The Solomon Islands have ambitions of reaching the semi-final stage of the upcoming OFC Women’s Nation Cup at the very least, according to Solomon Islands Football Federation president William Lai.

The Solomon Islands are the second-lowest ranked side, only Vanuatu are ranked lower, at July’s tournament, in which they have been drawn in a tough Group C, alongside host nation Fiji and 2018 semi-finalists New Caledonia.

However, Lai says SIFF have been working hard in recent years to improve women’s football across the nation and they hope to reap the rewards in Fiji.

“Success does not just come suddenly,” Lai said.

“In it there is a lot of hard work and time, especially in the national teams. We cannot just buy players from overseas to represent the Solomon Islands. We have to build players.

“For many years we have been working hard to change women’s football. In the last two years we have intensified the effort especially with the senior women’s national team.”

One of the improvements Lai notes as pivotal to any potential success is the implementation of the Solrais Women’s Premier League in 2020. The premier women’s competition gives the Solomon Islands’ best women’s footballers the chance to play regularly and for emerging talents to be identified faster.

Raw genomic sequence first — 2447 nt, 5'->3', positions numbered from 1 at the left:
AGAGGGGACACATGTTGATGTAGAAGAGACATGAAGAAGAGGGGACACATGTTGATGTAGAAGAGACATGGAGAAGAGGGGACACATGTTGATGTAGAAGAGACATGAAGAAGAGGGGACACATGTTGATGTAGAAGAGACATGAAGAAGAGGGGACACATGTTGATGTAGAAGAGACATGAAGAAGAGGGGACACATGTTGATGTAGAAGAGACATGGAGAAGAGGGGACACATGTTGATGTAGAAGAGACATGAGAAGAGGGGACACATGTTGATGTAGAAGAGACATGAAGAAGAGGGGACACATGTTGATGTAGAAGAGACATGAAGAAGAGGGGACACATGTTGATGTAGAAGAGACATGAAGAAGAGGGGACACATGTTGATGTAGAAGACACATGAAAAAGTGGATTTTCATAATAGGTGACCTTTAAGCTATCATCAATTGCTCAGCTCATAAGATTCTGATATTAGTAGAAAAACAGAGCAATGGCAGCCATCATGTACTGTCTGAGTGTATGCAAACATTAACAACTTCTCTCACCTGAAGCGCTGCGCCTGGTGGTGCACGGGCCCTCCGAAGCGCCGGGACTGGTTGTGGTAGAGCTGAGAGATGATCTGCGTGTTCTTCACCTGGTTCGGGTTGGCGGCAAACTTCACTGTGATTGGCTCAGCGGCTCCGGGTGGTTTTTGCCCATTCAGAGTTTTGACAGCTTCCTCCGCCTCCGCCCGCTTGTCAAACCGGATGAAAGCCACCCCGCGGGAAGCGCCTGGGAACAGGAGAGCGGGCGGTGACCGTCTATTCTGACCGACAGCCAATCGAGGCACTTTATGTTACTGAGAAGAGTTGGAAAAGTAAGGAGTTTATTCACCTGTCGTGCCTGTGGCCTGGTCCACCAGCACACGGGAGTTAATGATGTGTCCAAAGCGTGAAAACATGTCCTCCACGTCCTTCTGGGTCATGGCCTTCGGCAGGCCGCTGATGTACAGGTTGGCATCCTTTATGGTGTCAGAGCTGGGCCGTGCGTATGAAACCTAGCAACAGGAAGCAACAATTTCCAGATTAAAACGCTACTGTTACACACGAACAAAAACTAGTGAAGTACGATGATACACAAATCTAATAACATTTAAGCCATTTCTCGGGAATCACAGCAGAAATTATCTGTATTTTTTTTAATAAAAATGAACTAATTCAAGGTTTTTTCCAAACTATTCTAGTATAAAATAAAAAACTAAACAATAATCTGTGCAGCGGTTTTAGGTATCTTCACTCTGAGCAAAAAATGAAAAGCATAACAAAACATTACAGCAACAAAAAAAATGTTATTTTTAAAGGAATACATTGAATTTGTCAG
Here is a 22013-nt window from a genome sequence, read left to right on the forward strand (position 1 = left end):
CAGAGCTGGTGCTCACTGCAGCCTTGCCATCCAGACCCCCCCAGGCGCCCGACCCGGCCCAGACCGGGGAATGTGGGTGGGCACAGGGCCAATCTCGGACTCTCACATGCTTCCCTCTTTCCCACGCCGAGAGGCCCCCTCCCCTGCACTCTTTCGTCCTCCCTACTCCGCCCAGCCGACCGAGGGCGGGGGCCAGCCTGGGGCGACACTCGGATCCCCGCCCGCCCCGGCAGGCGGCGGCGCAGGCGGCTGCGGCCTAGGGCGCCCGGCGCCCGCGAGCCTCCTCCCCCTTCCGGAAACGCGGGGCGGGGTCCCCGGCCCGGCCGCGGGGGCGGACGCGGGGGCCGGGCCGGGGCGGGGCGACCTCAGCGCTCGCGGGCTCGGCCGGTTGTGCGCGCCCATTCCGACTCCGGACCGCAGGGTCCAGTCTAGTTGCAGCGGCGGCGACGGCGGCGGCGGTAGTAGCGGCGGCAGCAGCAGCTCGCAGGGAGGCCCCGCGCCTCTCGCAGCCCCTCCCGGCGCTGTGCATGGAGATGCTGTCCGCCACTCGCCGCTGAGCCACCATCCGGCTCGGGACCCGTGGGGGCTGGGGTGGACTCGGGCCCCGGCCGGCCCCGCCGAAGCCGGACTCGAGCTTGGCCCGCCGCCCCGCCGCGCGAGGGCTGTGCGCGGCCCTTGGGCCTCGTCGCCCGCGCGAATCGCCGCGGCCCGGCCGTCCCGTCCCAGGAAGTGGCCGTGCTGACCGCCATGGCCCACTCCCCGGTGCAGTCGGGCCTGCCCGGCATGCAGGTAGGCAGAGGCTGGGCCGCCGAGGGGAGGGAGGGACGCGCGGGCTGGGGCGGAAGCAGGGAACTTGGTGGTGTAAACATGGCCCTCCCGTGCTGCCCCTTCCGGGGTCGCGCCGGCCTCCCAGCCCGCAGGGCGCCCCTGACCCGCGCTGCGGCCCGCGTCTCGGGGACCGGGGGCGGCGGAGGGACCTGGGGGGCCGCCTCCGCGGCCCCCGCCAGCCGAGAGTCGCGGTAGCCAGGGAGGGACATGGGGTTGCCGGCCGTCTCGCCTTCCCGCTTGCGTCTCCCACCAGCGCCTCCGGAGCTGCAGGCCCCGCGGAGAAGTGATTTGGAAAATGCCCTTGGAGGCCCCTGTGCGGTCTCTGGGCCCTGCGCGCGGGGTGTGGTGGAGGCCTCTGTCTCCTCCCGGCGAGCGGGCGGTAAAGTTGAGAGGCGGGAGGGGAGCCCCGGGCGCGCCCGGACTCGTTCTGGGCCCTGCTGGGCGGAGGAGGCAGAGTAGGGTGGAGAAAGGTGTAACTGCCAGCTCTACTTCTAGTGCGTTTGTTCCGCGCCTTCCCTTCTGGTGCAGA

“We have a new national league, so that the players can perform there and play there regularly, which has been a success,” Lai said.

“From the national league we now have more a pool of players to select from.”

To guide them in their final four mission, the Solomon Islands have appointed one of the biggest names in the history of the nation’s men’s game. Batram Suri was named as the new head coach of the women’s national team last November.

Lai said Suri is not only one of the “most deadly strikers” in the country’s history but also addressed his spread of playing and coaching experience throughout the region, including spells in Fiji, New Zealand and Vanuatu.

“We hope with his experience, with his desire, with his everything we are sure that women’s football will have a better result than before,” Lai said.

“For July’s tournament we have targeted semi-finals. The minimum is semi-final.”

Suri, who previously guided the Solomon Islands U-19 and U-23 men’s teams, agreed with Lai’s assessment, believing Solomon Islands might cause an upset in July.

“We have an aim of at least the semi-finals of the competition, and we have worked hard in recent weeks,” he told the media.

“We believe the underdog ruins everyone else’s competition.”

Solomon Islands kick off their Women’s Nations Cup campaign on Thursday, July 14, when they face Fiji before taking on New Caledonia in their final group game on Wednesday, July 20.